A learning disorder is an information-processing problem that results in weakness or inefficiency in brain function that significantly hinders the ability to learn and also prevents a person from effectively using a skill.
Learning disorders can be of multiple types and usually affect people of average or above-average intelligence. In short, learning disabilities are categorized as neurodevelopmental disorders that appear as a barrier between expected skills based on age, intelligence, and academic performance.
A person with a learning disability may also have some difficulties:
- Understanding complicated information.
- Learning skills that require higher cognitive functionalities.
- Looking after themselves while living independently.
Learning disabilities occur either due to genetic or neurobiological factors that alter brain functioning and affect more than one cognitive process related to skill development and learning.
These problems can interfere with basic skills such as reading, writing, or maths. They can also affect higher-level skills such as abstract reasoning, organization, time planning, long or short-term memory, and attention.
However, it is important to realize that learning disabilities can affect an individual’s life beyond academics and can also exert a negative impact on their relationships with friends, family, and the workplace.
Learning disabilities can develop in people of all races, ages, and socio-economic backgrounds. They are usually present from birth to early childhood and can persist throughout a person’s life if proper treatment is not received.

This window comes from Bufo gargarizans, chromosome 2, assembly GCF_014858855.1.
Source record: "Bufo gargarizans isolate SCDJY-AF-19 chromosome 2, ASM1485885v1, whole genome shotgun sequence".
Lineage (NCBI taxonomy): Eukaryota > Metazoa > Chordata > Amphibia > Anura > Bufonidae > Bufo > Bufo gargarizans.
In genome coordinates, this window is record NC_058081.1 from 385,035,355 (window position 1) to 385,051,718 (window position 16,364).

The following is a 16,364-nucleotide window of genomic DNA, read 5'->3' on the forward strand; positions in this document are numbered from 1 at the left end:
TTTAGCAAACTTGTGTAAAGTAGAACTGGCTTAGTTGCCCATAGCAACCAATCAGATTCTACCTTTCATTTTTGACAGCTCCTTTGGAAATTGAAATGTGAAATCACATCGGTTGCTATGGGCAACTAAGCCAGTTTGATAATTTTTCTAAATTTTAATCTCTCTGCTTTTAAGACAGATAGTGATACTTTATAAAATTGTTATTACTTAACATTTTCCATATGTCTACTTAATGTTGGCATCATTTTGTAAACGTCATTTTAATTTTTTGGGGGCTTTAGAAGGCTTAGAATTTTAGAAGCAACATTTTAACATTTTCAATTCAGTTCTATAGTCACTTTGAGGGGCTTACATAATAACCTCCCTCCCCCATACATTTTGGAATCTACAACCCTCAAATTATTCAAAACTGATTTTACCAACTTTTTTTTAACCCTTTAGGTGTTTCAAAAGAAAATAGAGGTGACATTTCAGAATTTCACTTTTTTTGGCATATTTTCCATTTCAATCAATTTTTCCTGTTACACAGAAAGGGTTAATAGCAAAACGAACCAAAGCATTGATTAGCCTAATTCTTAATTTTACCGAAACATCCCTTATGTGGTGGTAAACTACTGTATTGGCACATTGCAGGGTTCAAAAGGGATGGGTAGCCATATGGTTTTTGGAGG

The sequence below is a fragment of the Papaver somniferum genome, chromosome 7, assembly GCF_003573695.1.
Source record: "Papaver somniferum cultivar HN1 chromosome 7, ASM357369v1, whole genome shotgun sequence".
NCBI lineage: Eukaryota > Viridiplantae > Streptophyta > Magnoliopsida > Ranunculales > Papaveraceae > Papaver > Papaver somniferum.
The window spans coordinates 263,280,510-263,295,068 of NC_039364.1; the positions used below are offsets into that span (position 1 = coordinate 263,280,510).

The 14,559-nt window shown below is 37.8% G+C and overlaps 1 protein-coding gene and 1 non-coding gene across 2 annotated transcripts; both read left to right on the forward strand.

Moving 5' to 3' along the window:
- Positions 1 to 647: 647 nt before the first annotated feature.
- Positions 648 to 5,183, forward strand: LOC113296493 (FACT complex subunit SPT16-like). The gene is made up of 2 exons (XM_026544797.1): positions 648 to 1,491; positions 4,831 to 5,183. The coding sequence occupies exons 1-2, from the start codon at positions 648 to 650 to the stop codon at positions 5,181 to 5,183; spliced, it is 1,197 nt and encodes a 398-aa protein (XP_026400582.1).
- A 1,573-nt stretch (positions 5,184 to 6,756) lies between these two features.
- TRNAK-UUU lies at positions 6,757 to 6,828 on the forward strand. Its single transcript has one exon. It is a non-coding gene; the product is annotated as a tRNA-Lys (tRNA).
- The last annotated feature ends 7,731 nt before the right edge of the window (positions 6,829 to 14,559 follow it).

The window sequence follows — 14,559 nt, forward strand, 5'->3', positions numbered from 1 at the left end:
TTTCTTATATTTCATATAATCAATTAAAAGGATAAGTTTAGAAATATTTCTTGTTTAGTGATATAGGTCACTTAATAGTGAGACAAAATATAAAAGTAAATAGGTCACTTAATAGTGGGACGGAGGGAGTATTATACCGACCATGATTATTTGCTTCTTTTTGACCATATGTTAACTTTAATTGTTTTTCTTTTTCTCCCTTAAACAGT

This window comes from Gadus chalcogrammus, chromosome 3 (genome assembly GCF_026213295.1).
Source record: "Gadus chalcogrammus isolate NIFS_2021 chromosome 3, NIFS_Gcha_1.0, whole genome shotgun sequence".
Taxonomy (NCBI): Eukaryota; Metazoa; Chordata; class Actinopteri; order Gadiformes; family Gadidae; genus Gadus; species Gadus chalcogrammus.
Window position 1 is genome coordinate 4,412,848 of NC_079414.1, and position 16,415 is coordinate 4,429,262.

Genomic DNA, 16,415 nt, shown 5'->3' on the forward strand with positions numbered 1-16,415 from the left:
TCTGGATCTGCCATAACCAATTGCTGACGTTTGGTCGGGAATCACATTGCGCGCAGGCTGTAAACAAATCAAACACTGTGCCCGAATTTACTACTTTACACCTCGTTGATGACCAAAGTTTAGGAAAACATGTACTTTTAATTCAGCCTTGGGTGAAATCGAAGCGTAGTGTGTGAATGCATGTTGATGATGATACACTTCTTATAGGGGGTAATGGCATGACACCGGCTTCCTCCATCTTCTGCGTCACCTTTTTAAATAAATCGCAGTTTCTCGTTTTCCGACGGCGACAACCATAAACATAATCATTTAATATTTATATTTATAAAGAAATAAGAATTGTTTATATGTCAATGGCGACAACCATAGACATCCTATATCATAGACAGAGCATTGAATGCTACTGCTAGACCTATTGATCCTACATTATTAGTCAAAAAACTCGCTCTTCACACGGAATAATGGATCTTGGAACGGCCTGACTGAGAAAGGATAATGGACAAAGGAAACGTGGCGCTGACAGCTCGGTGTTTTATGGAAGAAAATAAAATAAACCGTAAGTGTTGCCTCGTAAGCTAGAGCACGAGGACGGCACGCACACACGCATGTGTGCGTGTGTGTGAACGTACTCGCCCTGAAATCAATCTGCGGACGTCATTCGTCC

Signs of Learning Disabilities in Children
Learning disabilities in children can make it challenging to keep up with their fellows academically and can lead to frustration and behavioral issues. Children with learning disabilities also struggle with low self-esteem and are reluctant during social interactions.
Therefore, it is important for children with learning disabilities to receive proper support and accommodations so they can succeed emotionally and academically.
Signs of Learning Disabilities in Adults
Learning disabilities in adults negatively impact their ability to learn and process information. However, in some cases, adults usually develop strategies or coping mechanisms to help them compensate for their learning disabilities.
They also have more resources and life experience, such as support from family and friends, to help them manage their problems in a better way.
Moreover, it is important to remember that every person with a learning disability is different, and the impact of these disabilities can vary greatly depending on the particular individual.
Common Causes of Learning Disabilities
Factors that influence the development of learning disorders usually include:
- Family history and genetics. A family history of learning disorders significantly increases the chances of a child developing this disorder.